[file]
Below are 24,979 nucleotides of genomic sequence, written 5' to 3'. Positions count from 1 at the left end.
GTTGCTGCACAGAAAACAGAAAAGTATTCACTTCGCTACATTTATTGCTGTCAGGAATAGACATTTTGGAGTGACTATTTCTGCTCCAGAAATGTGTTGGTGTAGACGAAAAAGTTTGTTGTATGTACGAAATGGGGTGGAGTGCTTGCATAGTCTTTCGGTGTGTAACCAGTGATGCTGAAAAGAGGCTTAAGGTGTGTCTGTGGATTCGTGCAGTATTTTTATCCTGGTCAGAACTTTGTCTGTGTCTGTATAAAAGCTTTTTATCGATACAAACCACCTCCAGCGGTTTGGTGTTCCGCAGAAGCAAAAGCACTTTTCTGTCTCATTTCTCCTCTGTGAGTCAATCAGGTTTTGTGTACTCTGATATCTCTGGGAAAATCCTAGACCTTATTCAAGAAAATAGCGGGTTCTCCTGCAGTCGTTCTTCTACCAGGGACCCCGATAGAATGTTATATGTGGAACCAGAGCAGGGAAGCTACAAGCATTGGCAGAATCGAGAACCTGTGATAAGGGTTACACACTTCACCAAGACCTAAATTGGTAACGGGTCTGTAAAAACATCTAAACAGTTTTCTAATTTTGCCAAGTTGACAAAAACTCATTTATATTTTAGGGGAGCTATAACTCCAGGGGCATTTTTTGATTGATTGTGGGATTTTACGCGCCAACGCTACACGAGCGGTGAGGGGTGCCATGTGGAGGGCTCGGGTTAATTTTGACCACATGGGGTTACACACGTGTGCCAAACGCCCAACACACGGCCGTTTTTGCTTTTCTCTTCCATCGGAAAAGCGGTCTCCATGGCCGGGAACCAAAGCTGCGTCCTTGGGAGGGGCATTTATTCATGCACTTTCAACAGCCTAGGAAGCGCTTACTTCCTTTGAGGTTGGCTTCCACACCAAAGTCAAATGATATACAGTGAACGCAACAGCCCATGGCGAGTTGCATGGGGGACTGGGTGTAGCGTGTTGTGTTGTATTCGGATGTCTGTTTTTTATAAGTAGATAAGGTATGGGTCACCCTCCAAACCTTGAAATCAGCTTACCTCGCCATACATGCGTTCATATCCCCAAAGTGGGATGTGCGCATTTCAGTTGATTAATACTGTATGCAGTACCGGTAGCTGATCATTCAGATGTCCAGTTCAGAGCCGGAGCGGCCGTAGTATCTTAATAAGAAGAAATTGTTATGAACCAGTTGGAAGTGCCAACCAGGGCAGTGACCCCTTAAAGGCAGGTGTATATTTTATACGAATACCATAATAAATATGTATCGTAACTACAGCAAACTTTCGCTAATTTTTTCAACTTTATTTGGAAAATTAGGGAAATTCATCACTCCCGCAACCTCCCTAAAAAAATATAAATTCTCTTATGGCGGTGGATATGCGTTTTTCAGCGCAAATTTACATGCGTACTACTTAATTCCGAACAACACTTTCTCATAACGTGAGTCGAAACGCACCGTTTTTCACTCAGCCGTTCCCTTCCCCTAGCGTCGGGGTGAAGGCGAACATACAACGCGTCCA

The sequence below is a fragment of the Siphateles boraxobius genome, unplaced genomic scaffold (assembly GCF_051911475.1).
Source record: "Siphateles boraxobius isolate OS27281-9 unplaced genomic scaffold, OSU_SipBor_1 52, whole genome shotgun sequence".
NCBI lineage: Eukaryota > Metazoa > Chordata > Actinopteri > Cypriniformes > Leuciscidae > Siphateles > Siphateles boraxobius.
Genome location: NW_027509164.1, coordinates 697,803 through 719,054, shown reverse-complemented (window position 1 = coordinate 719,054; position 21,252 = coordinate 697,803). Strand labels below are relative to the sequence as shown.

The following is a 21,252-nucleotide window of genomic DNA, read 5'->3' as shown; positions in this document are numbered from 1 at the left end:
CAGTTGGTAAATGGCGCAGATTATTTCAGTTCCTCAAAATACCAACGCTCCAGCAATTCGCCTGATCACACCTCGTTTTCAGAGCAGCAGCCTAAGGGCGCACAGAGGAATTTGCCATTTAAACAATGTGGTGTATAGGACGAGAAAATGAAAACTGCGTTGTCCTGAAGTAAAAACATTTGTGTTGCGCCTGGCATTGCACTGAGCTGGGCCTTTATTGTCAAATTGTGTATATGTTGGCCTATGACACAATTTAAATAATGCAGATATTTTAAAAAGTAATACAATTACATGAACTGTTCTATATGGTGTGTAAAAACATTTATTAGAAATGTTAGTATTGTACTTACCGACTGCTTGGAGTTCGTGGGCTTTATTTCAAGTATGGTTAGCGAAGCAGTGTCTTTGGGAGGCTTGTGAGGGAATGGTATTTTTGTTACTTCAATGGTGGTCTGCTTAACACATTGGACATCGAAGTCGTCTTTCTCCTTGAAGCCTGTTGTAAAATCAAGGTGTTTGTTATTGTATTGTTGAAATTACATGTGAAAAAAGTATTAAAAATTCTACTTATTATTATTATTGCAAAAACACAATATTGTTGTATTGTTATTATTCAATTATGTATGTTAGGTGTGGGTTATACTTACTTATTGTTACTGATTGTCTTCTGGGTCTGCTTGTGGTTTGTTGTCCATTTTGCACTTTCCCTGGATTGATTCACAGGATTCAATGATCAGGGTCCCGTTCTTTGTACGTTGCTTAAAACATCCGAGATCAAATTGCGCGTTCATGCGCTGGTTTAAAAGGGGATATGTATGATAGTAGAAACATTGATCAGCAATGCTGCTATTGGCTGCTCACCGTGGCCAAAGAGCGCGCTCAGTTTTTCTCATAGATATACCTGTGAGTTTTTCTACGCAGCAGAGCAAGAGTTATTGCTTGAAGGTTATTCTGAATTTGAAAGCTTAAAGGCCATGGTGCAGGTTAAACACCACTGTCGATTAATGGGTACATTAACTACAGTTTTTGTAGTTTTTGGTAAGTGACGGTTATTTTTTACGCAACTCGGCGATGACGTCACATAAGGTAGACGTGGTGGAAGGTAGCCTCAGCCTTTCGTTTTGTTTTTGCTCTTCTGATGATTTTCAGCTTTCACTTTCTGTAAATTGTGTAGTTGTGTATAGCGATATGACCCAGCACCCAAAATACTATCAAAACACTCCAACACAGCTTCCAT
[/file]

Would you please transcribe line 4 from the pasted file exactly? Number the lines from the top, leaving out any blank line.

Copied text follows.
Source record: "Siphateles boraxobius isolate OS27281-9 unplaced genomic scaffold, OSU_SipBor_1 52, whole genome shotgun sequence".